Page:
Health · Personally

Taking time to do fun things is important. Even if it’s just for an hour and throws your entire schedule out of whack.

I am the absolute WORST for planning every second of my days. I might post a photograph in the future of what a typical week in my planner is like, it actually tires me out a little bit when I think about it. Everything I have to do must be written down in advance for fear of not remembering to do something important- especially when it comes to work for university.

While this makes me extremely organised and allows me to avoid procrastination as I know exactly how much work I need to do in a specific day, it causes the most crippling anxiety and unease when things either beyond my control or I can’t bring myself to say no to take me away from this pre-planned schedule- even if it’s for an hour.

Take this week for example- having had my day off from university disrupted by unavoidable meetings and appointments, it came to Thursday and I was already feeling slightly overwhelmed with the amount of work that had been pushed from the beginning of the week and thus had to be completed on Thursday evening (I had to work on Friday afternoon/evening and all weekend so Thursday was, in my mind, the last chance I could do anything properly.) There was no way I could keep putting off what needed to be done.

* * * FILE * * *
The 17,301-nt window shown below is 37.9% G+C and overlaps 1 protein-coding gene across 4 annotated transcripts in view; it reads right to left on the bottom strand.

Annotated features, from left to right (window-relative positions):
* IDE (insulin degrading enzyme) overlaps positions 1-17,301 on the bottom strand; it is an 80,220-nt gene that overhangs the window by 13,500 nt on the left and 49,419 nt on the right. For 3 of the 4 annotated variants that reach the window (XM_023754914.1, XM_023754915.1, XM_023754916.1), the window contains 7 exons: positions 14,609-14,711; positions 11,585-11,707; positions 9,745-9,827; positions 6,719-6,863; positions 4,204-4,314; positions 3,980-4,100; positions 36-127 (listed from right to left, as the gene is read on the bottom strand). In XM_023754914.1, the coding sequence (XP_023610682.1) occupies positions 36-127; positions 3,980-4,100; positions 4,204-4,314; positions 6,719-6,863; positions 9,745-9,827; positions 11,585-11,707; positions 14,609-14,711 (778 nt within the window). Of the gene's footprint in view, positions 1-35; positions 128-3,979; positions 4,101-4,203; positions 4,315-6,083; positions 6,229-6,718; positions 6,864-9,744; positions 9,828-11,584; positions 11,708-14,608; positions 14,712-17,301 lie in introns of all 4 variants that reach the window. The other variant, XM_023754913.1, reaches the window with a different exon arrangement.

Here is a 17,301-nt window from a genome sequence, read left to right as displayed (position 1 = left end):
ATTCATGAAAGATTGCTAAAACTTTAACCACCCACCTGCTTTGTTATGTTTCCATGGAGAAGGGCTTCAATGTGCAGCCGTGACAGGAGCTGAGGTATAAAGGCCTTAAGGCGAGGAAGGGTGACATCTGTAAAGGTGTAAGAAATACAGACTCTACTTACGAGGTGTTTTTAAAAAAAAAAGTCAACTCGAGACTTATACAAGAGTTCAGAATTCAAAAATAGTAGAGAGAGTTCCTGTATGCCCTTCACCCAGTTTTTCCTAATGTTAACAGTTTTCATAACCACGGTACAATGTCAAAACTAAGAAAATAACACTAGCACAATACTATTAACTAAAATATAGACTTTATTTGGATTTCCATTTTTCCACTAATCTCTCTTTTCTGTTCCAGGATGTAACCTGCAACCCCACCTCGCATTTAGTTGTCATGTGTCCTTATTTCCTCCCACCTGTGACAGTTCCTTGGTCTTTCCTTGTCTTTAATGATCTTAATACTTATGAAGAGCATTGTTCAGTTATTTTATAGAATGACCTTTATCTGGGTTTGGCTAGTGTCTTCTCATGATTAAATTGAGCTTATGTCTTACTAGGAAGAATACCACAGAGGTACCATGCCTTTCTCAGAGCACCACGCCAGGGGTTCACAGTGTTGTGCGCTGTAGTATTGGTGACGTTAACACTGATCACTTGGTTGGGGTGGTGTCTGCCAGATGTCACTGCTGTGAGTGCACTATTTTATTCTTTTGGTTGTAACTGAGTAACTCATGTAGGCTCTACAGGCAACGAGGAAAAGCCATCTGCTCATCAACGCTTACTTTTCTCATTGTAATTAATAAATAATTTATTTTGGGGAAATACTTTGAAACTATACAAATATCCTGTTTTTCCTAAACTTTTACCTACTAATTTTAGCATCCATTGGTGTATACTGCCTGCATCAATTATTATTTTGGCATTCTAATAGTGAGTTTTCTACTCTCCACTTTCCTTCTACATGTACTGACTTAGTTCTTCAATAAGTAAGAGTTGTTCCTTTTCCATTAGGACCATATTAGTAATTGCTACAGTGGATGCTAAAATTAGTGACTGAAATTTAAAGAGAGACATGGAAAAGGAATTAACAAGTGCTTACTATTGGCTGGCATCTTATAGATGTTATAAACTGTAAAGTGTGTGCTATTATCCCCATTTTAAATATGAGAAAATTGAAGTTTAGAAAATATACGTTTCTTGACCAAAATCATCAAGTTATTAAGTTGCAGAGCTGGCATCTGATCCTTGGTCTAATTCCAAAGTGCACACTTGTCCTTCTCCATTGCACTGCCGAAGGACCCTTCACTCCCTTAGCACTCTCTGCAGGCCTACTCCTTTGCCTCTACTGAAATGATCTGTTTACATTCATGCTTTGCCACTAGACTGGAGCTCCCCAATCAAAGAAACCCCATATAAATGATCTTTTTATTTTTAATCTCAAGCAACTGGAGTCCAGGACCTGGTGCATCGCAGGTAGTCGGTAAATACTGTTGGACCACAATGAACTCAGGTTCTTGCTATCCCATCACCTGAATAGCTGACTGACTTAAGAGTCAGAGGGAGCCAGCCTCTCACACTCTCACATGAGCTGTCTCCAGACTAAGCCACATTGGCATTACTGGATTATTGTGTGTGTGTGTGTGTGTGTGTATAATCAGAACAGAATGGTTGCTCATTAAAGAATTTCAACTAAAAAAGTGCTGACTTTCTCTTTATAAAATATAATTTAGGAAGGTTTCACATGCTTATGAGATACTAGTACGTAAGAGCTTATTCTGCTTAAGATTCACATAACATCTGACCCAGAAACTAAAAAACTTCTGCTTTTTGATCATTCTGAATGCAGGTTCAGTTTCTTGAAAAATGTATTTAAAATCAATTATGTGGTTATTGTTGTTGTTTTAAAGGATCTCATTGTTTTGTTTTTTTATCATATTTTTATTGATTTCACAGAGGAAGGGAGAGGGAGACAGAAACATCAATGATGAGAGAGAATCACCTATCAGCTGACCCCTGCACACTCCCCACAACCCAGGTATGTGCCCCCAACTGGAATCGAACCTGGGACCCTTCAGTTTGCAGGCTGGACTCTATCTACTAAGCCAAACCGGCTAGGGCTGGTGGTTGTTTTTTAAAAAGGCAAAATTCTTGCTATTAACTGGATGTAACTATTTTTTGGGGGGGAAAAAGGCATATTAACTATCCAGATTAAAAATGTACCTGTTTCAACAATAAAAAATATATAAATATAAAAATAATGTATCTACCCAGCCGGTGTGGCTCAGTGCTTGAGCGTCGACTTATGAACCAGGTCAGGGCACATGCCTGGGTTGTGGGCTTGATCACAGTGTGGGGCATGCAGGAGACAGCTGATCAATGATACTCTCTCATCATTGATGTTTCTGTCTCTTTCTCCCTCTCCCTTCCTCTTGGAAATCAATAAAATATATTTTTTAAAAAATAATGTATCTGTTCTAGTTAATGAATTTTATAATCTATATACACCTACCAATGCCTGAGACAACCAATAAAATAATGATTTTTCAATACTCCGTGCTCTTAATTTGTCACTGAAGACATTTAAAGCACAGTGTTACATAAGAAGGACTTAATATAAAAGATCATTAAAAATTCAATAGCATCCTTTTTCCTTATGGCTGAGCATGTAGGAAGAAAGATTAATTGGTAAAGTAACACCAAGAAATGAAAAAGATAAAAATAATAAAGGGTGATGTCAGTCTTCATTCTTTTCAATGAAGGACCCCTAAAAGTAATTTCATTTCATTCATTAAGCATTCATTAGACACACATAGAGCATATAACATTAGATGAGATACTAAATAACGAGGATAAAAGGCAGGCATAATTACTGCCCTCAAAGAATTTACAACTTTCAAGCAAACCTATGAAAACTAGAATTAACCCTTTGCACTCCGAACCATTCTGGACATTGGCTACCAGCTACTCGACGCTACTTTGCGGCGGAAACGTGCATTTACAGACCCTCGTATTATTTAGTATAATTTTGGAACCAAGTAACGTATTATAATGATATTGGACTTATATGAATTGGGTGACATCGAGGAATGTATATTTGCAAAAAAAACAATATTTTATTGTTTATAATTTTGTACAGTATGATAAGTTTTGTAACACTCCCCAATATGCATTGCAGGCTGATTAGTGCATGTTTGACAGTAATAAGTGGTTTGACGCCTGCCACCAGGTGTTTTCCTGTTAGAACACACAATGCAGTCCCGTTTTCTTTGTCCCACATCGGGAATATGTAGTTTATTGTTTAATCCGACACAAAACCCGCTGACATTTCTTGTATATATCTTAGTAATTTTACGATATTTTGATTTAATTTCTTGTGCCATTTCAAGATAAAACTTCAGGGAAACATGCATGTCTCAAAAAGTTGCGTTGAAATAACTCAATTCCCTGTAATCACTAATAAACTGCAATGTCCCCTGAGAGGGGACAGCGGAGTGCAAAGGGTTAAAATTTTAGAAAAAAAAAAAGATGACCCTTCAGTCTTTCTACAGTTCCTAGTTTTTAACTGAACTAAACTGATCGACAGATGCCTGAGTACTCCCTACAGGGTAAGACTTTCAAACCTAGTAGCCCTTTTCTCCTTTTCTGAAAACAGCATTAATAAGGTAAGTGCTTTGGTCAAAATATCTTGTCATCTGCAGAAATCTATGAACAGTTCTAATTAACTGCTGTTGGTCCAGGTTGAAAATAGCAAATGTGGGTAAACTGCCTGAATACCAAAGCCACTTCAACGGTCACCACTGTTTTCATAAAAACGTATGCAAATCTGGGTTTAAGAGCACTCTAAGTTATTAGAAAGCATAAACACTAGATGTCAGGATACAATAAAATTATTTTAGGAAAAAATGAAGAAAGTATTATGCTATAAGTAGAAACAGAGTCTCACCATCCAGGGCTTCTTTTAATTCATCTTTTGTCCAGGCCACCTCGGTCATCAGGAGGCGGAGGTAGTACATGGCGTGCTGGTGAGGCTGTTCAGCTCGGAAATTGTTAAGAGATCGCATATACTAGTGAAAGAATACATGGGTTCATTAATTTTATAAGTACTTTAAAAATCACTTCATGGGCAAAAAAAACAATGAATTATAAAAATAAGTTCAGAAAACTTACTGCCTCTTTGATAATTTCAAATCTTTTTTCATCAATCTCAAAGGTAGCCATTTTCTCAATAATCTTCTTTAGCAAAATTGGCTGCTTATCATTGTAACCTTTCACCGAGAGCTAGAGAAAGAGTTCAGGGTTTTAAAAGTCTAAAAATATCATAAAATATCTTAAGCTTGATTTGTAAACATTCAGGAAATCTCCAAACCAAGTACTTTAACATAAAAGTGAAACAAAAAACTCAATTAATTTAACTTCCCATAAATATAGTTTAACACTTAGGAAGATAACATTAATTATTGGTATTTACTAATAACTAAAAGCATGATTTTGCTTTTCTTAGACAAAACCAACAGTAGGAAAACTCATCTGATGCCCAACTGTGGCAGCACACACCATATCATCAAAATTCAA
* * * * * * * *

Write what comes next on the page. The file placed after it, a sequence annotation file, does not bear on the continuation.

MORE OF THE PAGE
I went to my Thursday classes, quite pleased with how my day was going, planning already what I’d do and in what order between my last class of the day and my gym class for the sake of having less to do in the evening. Then, in my final class of the day, my very good friend – who I haven’t seen out with the confines of the university classroom in at least six weeks thanks to our ever increasing workloads – mentioned how hungry she was. Having had a few classes in a row and therefore not eaten since breakfast, I automatically nodded and expressed my agreement. Queue a natural social and friendly reaction, she looked at me – I could see the lightbulb flashing to life in her head – and she asked me if I wanted to go to lunch with her.

Call it melodramatic or overreacting, but something as simple as being asked out to lunch instantly set of the alarm bells that come hand in hand with anxiety off in my head. It isn’t as if I didn’t want to go to lunch with her, there was nothing I wanted to do more, but every negative thing that came with this, very minor, social event manifested itself in my brain and started whizzing around at around 695 mph. The process went a bit like this: